Come 1998, South Africa defended ‘her waters’ in what came to be known as ‘Operation Boleas’ at the cost of over a 100 lives (remember the 1982 commando raid where 42 were massacred including 30 ANC members). In a clear sense we have drunk of waters from the same well for most of our history, why South Africa of the present day seems to resort to the 1899-1902 Anglo-Boer War Scorched Earth tactics when it comes to the treatment of the Basotho is a hard fact to understand.

The border is our lifeline, that cannot be denied, but it is also the lifeline of South African business too (for 90% of the companies in this Lesotho have their headquarters in South Africa).The long queues by Lesotho citizens who want to cross over to South Africa at the border gate do not mean only industry is slowed down, or that South Africa will get its wish to turn us into a province.

The queues mean that South African authorities do not respect the rights of the people that somehow live close to their water wells. To queue at any border (except in those terrorphobic countries) is a crime against the humanity of such individuals as those that may be legally seeking entry into another country or state with proper documents of travel that are within the requirements stipulated in international conventions on cross-border travel. The double standard began 9 years ago when South Africa got the opportunity to host the FIFA World Cup.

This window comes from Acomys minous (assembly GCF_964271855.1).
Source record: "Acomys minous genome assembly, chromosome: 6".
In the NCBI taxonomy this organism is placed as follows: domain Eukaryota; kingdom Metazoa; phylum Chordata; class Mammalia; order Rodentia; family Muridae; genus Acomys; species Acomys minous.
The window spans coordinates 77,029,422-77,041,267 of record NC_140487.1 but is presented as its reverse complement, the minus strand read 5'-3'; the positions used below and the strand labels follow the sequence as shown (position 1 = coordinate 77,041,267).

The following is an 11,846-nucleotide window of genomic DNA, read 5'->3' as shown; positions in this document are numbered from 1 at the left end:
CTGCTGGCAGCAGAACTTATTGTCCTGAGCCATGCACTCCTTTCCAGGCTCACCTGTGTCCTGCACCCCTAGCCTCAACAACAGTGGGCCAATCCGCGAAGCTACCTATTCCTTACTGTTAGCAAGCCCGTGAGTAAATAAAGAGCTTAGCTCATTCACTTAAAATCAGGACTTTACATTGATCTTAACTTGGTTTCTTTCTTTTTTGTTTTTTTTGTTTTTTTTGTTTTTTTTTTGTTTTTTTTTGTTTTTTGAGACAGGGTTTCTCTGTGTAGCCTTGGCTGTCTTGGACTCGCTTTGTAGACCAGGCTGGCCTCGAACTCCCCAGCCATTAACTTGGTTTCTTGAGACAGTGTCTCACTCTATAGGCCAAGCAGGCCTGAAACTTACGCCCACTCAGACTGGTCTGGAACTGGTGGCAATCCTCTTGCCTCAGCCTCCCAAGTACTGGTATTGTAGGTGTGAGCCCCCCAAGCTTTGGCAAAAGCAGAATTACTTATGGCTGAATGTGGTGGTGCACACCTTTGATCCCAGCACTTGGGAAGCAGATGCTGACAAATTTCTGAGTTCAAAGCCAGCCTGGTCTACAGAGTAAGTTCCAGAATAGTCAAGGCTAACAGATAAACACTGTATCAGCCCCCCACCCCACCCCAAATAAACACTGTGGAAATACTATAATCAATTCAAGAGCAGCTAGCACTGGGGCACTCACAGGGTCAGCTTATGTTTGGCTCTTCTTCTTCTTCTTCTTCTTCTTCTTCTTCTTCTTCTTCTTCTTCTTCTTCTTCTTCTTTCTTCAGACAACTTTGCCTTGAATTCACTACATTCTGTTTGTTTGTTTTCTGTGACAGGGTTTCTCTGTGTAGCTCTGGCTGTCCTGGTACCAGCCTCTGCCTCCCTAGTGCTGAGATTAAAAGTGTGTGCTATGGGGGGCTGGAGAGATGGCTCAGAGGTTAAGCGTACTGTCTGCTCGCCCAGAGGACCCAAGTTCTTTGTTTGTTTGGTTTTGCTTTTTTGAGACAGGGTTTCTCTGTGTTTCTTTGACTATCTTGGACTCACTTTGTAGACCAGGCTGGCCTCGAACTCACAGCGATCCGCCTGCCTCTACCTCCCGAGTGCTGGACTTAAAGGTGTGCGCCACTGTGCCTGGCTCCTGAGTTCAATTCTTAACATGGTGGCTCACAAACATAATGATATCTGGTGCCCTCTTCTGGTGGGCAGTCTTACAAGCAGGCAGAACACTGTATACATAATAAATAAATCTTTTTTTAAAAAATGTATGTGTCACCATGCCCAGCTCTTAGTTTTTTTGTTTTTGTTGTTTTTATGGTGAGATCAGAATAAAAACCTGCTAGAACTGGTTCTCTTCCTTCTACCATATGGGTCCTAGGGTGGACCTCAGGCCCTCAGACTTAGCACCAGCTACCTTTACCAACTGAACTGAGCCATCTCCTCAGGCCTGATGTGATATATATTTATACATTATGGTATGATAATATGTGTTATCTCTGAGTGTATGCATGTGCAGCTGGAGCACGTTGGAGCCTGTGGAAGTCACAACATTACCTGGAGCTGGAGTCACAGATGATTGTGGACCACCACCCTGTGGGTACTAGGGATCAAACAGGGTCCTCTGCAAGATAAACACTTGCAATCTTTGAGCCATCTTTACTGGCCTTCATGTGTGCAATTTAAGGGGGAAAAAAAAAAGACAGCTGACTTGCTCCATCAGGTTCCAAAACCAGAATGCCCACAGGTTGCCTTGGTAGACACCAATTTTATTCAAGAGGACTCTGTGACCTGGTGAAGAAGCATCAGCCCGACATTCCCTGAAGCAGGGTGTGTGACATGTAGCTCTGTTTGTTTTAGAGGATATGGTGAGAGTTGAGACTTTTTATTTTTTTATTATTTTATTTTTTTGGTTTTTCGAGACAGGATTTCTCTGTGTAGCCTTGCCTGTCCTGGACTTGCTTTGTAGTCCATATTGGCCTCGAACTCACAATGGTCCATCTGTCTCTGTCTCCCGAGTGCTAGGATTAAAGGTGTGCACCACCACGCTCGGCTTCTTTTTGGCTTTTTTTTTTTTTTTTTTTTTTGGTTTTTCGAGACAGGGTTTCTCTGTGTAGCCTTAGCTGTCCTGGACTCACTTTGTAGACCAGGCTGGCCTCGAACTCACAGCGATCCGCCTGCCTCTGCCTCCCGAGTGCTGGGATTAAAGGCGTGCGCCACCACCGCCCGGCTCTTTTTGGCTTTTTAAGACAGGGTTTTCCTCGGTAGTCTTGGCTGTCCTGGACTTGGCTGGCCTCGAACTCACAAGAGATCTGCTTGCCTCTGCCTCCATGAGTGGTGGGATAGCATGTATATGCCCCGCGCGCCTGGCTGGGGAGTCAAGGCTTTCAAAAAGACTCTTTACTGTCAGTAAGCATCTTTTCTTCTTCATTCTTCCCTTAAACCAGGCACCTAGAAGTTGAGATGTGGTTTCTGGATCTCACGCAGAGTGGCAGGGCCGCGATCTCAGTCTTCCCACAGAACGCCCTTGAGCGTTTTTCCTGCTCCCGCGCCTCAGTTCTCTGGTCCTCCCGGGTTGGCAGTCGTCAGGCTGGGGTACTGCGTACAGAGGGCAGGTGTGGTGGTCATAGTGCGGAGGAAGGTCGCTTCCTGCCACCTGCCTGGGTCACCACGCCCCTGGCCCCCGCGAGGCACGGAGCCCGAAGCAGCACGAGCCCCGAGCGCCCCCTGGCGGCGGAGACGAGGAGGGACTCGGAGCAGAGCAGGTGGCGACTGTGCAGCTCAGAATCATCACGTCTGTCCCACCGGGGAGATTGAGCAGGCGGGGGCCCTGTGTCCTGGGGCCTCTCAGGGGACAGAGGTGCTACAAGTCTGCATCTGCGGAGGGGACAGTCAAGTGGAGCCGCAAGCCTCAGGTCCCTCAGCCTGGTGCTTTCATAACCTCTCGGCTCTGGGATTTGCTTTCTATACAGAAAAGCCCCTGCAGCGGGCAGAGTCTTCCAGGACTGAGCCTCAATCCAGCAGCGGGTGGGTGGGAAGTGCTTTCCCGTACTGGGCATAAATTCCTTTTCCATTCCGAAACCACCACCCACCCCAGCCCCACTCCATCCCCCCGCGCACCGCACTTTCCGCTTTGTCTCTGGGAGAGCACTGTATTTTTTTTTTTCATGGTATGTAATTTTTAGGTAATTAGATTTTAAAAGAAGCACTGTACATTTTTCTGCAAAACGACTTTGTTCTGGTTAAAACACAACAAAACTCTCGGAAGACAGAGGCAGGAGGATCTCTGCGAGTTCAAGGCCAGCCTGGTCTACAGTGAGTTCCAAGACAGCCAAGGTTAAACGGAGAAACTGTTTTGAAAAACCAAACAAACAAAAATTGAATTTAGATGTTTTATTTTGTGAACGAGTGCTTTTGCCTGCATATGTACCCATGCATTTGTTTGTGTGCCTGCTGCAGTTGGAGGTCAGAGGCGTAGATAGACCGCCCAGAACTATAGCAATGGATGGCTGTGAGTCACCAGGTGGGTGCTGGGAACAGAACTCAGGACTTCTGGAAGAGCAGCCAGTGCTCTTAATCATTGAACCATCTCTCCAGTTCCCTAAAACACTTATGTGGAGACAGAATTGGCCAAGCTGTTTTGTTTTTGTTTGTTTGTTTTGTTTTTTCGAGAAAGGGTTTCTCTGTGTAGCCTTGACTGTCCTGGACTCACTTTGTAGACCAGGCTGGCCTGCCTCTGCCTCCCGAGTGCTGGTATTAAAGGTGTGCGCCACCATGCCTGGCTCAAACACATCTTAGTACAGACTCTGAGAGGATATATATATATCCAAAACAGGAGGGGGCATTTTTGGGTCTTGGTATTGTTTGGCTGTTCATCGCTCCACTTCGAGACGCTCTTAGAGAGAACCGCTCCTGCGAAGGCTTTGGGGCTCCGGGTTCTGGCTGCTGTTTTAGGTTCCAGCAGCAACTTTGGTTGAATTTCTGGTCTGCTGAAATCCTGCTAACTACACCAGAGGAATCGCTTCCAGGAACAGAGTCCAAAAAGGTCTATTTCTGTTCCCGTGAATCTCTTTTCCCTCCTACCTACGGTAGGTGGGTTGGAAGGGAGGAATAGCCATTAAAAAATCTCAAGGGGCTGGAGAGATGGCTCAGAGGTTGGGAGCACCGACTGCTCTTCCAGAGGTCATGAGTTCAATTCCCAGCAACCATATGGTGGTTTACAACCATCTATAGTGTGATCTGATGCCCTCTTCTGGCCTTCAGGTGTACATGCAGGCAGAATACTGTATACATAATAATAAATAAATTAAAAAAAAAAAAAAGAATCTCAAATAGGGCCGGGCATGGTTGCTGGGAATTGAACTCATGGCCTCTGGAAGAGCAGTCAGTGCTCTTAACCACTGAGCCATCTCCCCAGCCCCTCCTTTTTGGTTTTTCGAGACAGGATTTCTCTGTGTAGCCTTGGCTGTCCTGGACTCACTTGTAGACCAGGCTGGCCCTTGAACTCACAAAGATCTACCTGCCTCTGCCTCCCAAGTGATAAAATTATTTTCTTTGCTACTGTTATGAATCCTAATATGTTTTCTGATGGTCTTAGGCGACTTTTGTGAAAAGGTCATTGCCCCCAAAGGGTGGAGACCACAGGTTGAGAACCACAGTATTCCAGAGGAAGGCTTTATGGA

For some strange reason, Basotho began to be labelled a security threat by the immigration authorities of South Africa (as if you get into Lesotho first before going to South Africa). The issue of the porous borders was forgotten and the citizen with the passport became the target for the systematic South African Gestapo experiment posing as border control.

South Africa is no heaven to us, it just is the South Africa we took from the status of being a mining town to being the jewel of Southern Africa.When the Gun/Disarmament/Lisemeng Wars of 1880-1881 began it was only because the South African government (call it the Cape Colony government if you feel amorous and romantic) sought to rob the Basotho of guns they had sweated blood for at the Big Hole (Die Groot Gaat) of Kimberly. Morena Lerotholi, Morena Bereng and fellow brothers defied their father’s docile concession to disarm and to handover to the colonial authorities firearms they had sweated for.

Like real men, they refused to back down and the ‘Cape’ government and Bartle Frere and Gordon Sprigg lost the war, because the mountains and their spirits rewarded their valour with a victory over the forces of a government  that thought Basotho we mere baboons. It is 2018, and it seems there are no men willing to put an end to the sadistic torture of Basotho on half-baked basis. Forced to queue for long hours, cars and men and women and children wait while some immigration official feels it right to take a piss break every quarter hour and to chat to some side dish. What I wonder is whether they even care that some of those waiting in the queue service their varied industries.